Mondry-Cohen represents Nationals in MLB Network's "Baseball IQ"

When a memo calling for representatives to test their baseball knowledge on a new game show was sent out to every major league team, it didn't take long for the Nationals to choose their guy.

They needed someone with drive, someone who would compete, and of course, some knowledge on the game of baseball couldn't hurt. Enter Samuel Mondry-Cohen.

Mondry-Cohen, the Nationals' baseball operations analyst, was chosen to represent the organization on MLB Network's new game show, "Baseball IQ." The competition, which airs beginning Tuesday, January 24 at 9 p.m., pits 32 contestants - one from each of the 30 teams, one from MLB.com and one from the National Baseball Hall of Fame - in a bracket-style competition, where everything from statistic calculations to baseball history will be measured, with the winner earning $25,000 for their respective charity.

"The memo was actually sent to a couple of people with the team," Mondry-Cohen said of his nomination. "Harolyn Cardozo, Mike Rizzo's special assistant, actually first thought of me when she saw the details and asked me if I wanted to participate. I said sure."

What a calm, collected response for someone about to be face-to-face with 31 other bright minds who not only love the game of baseball but are ensconced in it on a daily basis. No worries, however. For Mondry-Cohen, despite being one of the youngest participants selected, his background in baseball certainly couldn't be taken lightly.

Mondry-Cohen's baseball career actually began 3,000 miles away, where he served as a bat boy in the visitor's clubhouse for the San Francisco Giants. He was just a teenager then, but for four years - 2003-2007 - Mondry-Cohen spent his high school days and part of college meeting players and learning the game. Following that, Mondry-Cohen joined the Nationals' front office as an intern during the summer of 2009, before being brought on full-time at the end of the 2010 season. Now he'll put his baseball smarts to the test.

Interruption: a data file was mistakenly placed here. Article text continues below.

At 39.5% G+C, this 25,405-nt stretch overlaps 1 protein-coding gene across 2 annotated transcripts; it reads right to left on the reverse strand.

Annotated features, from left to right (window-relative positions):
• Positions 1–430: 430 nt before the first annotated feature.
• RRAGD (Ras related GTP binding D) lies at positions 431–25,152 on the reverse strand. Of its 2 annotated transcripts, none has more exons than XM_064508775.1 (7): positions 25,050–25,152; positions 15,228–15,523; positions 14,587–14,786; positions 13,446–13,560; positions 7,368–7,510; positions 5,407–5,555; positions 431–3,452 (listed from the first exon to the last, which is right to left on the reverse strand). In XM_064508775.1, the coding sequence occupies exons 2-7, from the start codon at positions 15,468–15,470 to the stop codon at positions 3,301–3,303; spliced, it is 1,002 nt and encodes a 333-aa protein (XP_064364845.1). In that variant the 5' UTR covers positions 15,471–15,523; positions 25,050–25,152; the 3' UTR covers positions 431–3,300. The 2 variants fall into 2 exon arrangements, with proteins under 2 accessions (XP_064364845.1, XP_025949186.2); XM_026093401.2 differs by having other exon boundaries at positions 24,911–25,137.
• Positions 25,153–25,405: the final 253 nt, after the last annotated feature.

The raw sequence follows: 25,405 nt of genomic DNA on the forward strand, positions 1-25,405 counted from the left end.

"I think I'm known as a big baseball fan," Mondry-Cohen said. "In addition to working (in baseball) I've always loved the sport and particularly the history of the game, so that's something I thought gave me confidence."

Even with the confidence, Mondry-Cohen admitted the task would not be easy. Not only was he up against some top competition, he had no idea what kinds of questions would be asked. With baseball stretching back more than a century, any number of teams, players or records could be put into play. Some preparation would surely be needed.

"I was prepping over the holidays, trying to be as well-rounded as possible," he said. "There was just so much that could be on it, so much material to cover."

Of course, in the age of television, the contest itself has already been filmed and Mondry-Cohen's first-round fate has already been sealed. The Nationals' representative didn't share how well he did, of course, but all will soon be revealed under the prime-time spotlight.

Should he win, however, $25,000 will be donated to the Washington Nationals Dream Foundation. The organization, Mondry-Cohen said, works intimately with the community in D.C., particularly working with kids in the area. One of the foundation's cornerstone projects is the Nationals Baseball Academy, which provides children with baseball instruction and academic assistance after school. More information on the Dream Foundation can be found here.

For the official rules of the tournament, they're best presented here. And be sure to watch "Baseball IQ" on MLB Network, premiering Tuesday at 9 p.m., to see how Mondry-Cohen's baseball wits matched up against the other clubs.

"I felt proud to be chosen," Mondry-Cohen said. "I'm happy (the Nationals) had confidence in me to represent the organization and to win. These are competitive people. They wanted me to win, so it was quite an honor."

blog comments powered by Disqus